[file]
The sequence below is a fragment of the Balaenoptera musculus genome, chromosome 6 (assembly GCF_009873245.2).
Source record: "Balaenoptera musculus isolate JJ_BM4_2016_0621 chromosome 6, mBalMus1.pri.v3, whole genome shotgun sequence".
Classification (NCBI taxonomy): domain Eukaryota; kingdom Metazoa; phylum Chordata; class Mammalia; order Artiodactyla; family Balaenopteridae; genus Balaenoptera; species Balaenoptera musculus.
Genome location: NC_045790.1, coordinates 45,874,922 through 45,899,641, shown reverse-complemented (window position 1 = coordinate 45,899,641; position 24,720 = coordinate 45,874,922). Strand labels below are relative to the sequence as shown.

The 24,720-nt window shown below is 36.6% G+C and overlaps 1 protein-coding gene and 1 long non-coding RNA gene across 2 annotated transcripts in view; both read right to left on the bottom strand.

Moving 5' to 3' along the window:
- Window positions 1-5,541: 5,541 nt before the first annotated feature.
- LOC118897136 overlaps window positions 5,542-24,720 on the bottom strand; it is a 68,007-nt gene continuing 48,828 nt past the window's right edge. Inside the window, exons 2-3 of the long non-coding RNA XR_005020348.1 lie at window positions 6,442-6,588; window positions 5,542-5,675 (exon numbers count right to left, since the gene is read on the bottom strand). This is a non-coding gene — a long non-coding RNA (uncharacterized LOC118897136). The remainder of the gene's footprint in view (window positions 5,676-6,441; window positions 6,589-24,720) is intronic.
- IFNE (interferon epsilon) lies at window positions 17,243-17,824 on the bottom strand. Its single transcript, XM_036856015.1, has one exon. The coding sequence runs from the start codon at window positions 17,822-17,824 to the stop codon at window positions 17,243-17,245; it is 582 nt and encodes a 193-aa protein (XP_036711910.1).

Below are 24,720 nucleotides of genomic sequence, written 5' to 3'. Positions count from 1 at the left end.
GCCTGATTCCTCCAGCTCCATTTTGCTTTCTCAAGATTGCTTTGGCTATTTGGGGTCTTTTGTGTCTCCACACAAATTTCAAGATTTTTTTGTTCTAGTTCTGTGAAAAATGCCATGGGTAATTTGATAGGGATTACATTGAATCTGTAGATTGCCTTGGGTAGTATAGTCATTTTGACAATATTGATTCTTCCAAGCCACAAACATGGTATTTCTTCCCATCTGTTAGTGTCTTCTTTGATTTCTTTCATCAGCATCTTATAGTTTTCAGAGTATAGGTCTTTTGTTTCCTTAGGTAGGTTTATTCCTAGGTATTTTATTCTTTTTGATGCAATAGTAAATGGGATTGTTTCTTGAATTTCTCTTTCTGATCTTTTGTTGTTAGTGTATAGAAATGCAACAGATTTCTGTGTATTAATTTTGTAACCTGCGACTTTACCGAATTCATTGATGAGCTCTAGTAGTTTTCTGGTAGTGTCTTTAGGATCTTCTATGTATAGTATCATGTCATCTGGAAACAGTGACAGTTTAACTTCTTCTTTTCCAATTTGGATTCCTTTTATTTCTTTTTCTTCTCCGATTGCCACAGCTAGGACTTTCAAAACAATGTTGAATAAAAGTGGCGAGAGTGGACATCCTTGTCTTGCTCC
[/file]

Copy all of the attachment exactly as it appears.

The sequence below is a fragment of the Balaenoptera musculus genome, chromosome 6 (assembly GCF_009873245.2).
Source record: "Balaenoptera musculus isolate JJ_BM4_2016_0621 chromosome 6, mBalMus1.pri.v3, whole genome shotgun sequence".
Classification (NCBI taxonomy): domain Eukaryota; kingdom Metazoa; phylum Chordata; class Mammalia; order Artiodactyla; family Balaenopteridae; genus Balaenoptera; species Balaenoptera musculus.
Genome location: NC_045790.1, coordinates 45,874,922 through 45,899,641, shown reverse-complemented (window position 1 = coordinate 45,899,641; position 24,720 = coordinate 45,874,922). Strand labels below are relative to the sequence as shown.

The 24,720-nt window shown below is 36.6% G+C and overlaps 1 protein-coding gene and 1 long non-coding RNA gene across 2 annotated transcripts in view; both read right to left on the bottom strand.

Moving 5' to 3' along the window:
- Window positions 1-5,541: 5,541 nt before the first annotated feature.
- LOC118897136 overlaps window positions 5,542-24,720 on the bottom strand; it is a 68,007-nt gene continuing 48,828 nt past the window's right edge. Inside the window, exons 2-3 of the long non-coding RNA XR_005020348.1 lie at window positions 6,442-6,588; window positions 5,542-5,675 (exon numbers count right to left, since the gene is read on the bottom strand). This is a non-coding gene — a long non-coding RNA (uncharacterized LOC118897136). The remainder of the gene's footprint in view (window positions 5,676-6,441; window positions 6,589-24,720) is intronic.
- IFNE (interferon epsilon) lies at window positions 17,243-17,824 on the bottom strand. Its single transcript, XM_036856015.1, has one exon. The coding sequence runs from the start codon at window positions 17,822-17,824 to the stop codon at window positions 17,243-17,245; it is 582 nt and encodes a 193-aa protein (XP_036711910.1).

Below are 24,720 nucleotides of genomic sequence, written 5' to 3'. Positions count from 1 at the left end.
GCCTGATTCCTCCAGCTCCATTTTGCTTTCTCAAGATTGCTTTGGCTATTTGGGGTCTTTTGTGTCTCCACACAAATTTCAAGATTTTTTTGTTCTAGTTCTGTGAAAAATGCCATGGGTAATTTGATAGGGATTACATTGAATCTGTAGATTGCCTTGGGTAGTATAGTCATTTTGACAATATTGATTCTTCCAAGCCACAAACATGGTATTTCTTCCCATCTGTTAGTGTCTTCTTTGATTTCTTTCATCAGCATCTTATAGTTTTCAGAGTATAGGTCTTTTGTTTCCTTAGGTAGGTTTATTCCTAGGTATTTTATTCTTTTTGATGCAATAGTAAATGGGATTGTTTCTTGAATTTCTCTTTCTGATCTTTTGTTGTTAGTGTATAGAAATGCAACAGATTTCTGTGTATTAATTTTGTAACCTGCGACTTTACCGAATTCATTGATGAGCTCTAGTAGTTTTCTGGTAGTGTCTTTAGGATCTTCTATGTATAGTATCATGTCATCTGGAAACAGTGACAGTTTAACTTCTTCTTTTCCAATTTGGATTCCTTTTATTTCTTTTTCTTCTCCGATTGCCACAGCTAGGACTTTCAAAACAATGTTGAATAAAAGTGGCGAGAGTGGACATCCTTGTCTTGCTCC